Fear, panic and outrage in Hawaii over missile attack false alarm

The message above turned out to be a false alarm.
An emergency alert sent out Saturday to citizens of Hawaii warning that there was an incoming missile turned out to be a false alarm. An employee who had hit a wrong button was later blamed by state and emergency officials.

Stories of panic, confusion, fear and anger were everywhere this weekend. Alia Wong of the Atlantic summed it up well: "People across the state were terrified. Many assumed they would die, but sought shelter anyway. They took cover in mall bathrooms, bathtubs, drug stores—even a storm drain. Hawaii has very few shelters, and houses with basements are rare. There were reports of people speeding down highways and running red lights to reunite with family members. Others called one another to say 'I love you' one last time. "

The Trump administration has pointed the finger at state officials and the employee who was responsible has resigned. But, as many observers have pointed out, a false alarm like this could trigger something much, much worse.

Suspect arrested in murder of UPenn student

Police in California arrested 20-year-old Samuel Woodward of Newport Beach in connection with the murder of University of Pennsylvania student Blaze Bernstein. Authorities say DNA evidence linked Woodward, who was the last person to see Bernstein alive, to the killing.

According to investigators, Woodward was interviewed in connection with the case and appeared nervous during the discussion, had scratched hands and dirt under his fingernails, and avoided touching doors with his hands while leaving the sheriff’s building.

Get more details on the story in CMN's report.

Today in a Tweet

How you are spending MLK Day?
Screen Shot 2018-01-15 at 7.47.11 AM

President Trump: "I am not a racist."

Speaking to reporters before a dinner with House majority leader Kevin McCarthy at his Trump International Golf Club last night, President Trump denied accusations of racism that have swelled in the wake of his "sh**hole countries" remark.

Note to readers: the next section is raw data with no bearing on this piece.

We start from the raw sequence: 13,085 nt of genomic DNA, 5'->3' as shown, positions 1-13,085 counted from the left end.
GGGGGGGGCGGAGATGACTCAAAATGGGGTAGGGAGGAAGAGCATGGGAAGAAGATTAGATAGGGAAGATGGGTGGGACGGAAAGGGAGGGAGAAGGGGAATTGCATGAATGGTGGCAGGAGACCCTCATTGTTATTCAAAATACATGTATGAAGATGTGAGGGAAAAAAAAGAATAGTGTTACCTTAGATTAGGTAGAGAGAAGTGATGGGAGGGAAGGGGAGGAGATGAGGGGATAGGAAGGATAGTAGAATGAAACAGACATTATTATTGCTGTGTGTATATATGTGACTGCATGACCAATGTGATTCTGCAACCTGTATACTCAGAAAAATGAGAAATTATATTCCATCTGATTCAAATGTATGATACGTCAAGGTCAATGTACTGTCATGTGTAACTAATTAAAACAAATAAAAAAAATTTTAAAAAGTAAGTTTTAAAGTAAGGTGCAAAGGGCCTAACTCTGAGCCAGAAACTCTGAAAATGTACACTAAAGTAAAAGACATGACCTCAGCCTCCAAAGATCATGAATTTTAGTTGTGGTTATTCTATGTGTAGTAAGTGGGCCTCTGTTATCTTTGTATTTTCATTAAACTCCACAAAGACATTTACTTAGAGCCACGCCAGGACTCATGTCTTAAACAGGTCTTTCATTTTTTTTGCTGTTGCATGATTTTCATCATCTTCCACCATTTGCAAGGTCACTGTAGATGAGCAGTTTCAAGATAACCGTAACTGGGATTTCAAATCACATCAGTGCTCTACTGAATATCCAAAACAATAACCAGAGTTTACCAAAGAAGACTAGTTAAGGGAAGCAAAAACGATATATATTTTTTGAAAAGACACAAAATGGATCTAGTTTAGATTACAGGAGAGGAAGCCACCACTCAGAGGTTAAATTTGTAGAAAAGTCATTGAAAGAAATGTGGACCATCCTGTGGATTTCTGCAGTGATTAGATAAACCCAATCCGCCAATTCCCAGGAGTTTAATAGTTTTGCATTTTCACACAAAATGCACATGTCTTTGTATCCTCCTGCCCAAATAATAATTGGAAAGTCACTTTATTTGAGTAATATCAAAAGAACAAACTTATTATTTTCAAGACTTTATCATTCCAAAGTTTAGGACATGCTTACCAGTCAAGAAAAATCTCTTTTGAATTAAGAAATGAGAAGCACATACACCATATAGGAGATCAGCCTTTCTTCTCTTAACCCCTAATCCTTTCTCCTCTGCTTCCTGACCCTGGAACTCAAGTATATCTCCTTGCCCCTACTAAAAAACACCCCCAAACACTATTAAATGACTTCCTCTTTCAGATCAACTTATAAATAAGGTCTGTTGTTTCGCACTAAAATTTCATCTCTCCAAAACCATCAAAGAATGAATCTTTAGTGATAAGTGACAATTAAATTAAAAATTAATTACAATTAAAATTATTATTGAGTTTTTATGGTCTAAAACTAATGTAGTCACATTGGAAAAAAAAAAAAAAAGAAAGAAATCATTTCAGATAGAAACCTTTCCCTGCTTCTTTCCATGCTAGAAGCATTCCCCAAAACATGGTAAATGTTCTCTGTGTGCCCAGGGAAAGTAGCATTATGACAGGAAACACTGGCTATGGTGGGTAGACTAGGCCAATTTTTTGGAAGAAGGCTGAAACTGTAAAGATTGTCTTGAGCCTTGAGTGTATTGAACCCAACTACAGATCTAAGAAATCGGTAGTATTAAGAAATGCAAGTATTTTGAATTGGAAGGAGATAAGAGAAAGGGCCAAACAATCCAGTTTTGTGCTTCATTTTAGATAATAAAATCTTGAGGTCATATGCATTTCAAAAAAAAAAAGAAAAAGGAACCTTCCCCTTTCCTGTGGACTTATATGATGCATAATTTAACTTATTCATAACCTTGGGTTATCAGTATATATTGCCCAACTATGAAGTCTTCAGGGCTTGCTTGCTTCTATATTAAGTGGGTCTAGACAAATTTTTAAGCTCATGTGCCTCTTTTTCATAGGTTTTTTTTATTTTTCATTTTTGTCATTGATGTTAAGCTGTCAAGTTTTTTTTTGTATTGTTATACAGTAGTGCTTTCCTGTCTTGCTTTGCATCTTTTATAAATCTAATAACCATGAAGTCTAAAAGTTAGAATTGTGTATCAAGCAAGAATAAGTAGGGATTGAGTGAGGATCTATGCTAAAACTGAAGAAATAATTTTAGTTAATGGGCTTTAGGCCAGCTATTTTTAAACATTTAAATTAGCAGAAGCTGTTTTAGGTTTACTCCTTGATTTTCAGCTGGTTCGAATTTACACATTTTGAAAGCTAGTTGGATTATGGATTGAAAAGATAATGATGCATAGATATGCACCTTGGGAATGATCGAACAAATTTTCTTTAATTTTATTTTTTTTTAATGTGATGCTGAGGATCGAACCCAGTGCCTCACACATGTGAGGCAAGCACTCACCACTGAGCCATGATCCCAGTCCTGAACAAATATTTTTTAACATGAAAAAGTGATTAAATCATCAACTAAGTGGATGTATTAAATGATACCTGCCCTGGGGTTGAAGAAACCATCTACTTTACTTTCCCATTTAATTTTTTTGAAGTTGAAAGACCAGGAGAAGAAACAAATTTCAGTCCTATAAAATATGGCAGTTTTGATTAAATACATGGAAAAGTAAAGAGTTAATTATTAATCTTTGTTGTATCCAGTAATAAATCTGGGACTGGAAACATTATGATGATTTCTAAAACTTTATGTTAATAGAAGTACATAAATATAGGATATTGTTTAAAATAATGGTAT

"No, I'm not a racist. I am the least racist person you have ever interviewed," he said, adding he was "ready, willing and able" to finalize a deal to protect immigrants that came to the U.S. as children.

In a separate development, South Africa is preparing to formally protest the remarks the president made last Thursday.

Aziz Ansari responds to sexual misconduct allegations

A women writing under the pseudonym Grace published a piece on the website that claiming the date she went on with Ansari in 2017 ended up being “by far the worst experience with a man I’ve ever had."

The actor, know for his work in "Parks and Recreation" and "Master of None," issued a statement saying that he felt the sex between them was “by all indications completely consensual” but that he “took her words to heart."

Read more in CMN's report.

LAST BUT NOT LEAST: The New York Times picks 52 inspiring travel destinations. And hires one writer to visit them all

Each year, The New York Times publishes a list of 52 places chosen to inspire travelers. This year, the iconic news company decided to hire a writer and send that person to each of the destinations on this year's list.

Turns out there were a few people interested in getting the gig: The Times got nearly 13,000 submissions for the job.

Meet the very lucky writer and see the top 10 destinations here.
Today's Morning Scoop was compiled by Natalia Kolenko and the CMN Staff. Are you facing the first day of the semester and realizing how busy you are actually going to be?